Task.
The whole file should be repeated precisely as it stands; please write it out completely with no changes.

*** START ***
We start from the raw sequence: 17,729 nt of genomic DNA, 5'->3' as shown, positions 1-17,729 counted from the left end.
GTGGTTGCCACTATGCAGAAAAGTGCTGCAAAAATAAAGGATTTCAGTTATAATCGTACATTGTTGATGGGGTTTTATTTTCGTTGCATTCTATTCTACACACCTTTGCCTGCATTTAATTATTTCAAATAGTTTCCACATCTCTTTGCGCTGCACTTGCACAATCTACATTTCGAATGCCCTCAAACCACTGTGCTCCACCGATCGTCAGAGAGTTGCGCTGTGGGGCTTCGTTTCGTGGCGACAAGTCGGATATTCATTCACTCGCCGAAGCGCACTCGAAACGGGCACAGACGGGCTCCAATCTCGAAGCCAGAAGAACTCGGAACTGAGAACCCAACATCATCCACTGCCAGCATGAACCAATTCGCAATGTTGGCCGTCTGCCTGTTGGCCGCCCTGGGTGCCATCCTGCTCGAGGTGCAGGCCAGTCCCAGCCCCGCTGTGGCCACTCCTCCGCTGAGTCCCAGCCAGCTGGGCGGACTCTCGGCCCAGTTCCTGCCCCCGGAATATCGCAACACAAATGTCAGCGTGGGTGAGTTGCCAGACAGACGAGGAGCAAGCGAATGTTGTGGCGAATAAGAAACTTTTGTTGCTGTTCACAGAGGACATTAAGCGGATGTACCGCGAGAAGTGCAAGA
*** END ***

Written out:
We start from the raw sequence: 17,729 nt of genomic DNA, 5'->3' as shown, positions 1-17,729 counted from the left end.
GTGGTTGCCACTATGCAGAAAAGTGCTGCAAAAATAAAGGATTTCAGTTATAATCGTACATTGTTGATGGGGTTTTATTTTCGTTGCATTCTATTCTACACACCTTTGCCTGCATTTAATTATTTCAAATAGTTTCCACATCTCTTTGCGCTGCACTTGCACAATCTACATTTCGAATGCCCTCAAACCACTGTGCTCCACCGATCGTCAGAGAGTTGCGCTGTGGGGCTTCGTTTCGTGGCGACAAGTCGGATATTCATTCACTCGCCGAAGCGCACTCGAAACGGGCACAGACGGGCTCCAATCTCGAAGCCAGAAGAACTCGGAACTGAGAACCCAACATCATCCACTGCCAGCATGAACCAATTCGCAATGTTGGCCGTCTGCCTGTTGGCCGCCCTGGGTGCCATCCTGCTCGAGGTGCAGGCCAGTCCCAGCCCCGCTGTGGCCACTCCTCCGCTGAGTCCCAGCCAGCTGGGCGGACTCTCGGCCCAGTTCCTGCCCCCGGAATATCGCAACACAAATGTCAGCGTGGGTGAGTTGCCAGACAGACGAGGAGCAAGCGAATGTTGTGGCGAATAAGAAACTTTTGTTGCTGTTCACAGAGGACATTAAGCGGATGTACCGCGAGAAGTGCAAGA